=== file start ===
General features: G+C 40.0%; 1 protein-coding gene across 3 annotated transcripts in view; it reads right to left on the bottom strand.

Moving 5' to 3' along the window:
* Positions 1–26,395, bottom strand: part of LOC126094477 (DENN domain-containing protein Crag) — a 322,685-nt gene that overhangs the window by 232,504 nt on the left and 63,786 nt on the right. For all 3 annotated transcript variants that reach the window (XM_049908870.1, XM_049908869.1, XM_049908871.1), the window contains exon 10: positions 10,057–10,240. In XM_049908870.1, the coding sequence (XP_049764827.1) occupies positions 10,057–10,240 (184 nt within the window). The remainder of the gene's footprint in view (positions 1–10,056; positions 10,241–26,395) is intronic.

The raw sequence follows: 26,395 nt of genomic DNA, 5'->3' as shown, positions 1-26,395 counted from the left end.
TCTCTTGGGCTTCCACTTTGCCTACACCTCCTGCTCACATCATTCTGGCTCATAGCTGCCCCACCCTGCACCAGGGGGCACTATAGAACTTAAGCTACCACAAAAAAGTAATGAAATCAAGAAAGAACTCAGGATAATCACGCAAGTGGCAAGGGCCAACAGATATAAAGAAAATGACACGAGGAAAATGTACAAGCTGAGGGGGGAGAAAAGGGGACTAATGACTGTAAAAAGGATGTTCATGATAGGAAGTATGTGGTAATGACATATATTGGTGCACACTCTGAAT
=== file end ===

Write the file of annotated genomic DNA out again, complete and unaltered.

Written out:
General features: G+C 40.0%; 1 protein-coding gene across 3 annotated transcripts in view; it reads right to left on the bottom strand.

Moving 5' to 3' along the window:
* Positions 1–26,395, bottom strand: part of LOC126094477 (DENN domain-containing protein Crag) — a 322,685-nt gene that overhangs the window by 232,504 nt on the left and 63,786 nt on the right. For all 3 annotated transcript variants that reach the window (XM_049908870.1, XM_049908869.1, XM_049908871.1), the window contains exon 10: positions 10,057–10,240. In XM_049908870.1, the coding sequence (XP_049764827.1) occupies positions 10,057–10,240 (184 nt within the window). The remainder of the gene's footprint in view (positions 1–10,056; positions 10,241–26,395) is intronic.

The raw sequence follows: 26,395 nt of genomic DNA, 5'->3' as shown, positions 1-26,395 counted from the left end.
TCTCTTGGGCTTCCACTTTGCCTACACCTCCTGCTCACATCATTCTGGCTCATAGCTGCCCCACCCTGCACCAGGGGGCACTATAGAACTTAAGCTACCACAAAAAAGTAATGAAATCAAGAAAGAACTCAGGATAATCACGCAAGTGGCAAGGGCCAACAGATATAAAGAAAATGACACGAGGAAAATGTACAAGCTGAGGGGGGAGAAAAGGGGACTAATGACTGTAAAAAGGATGTTCATGATAGGAAGTATGTGGTAATGACATATATTGGTGCACACTCTGAAT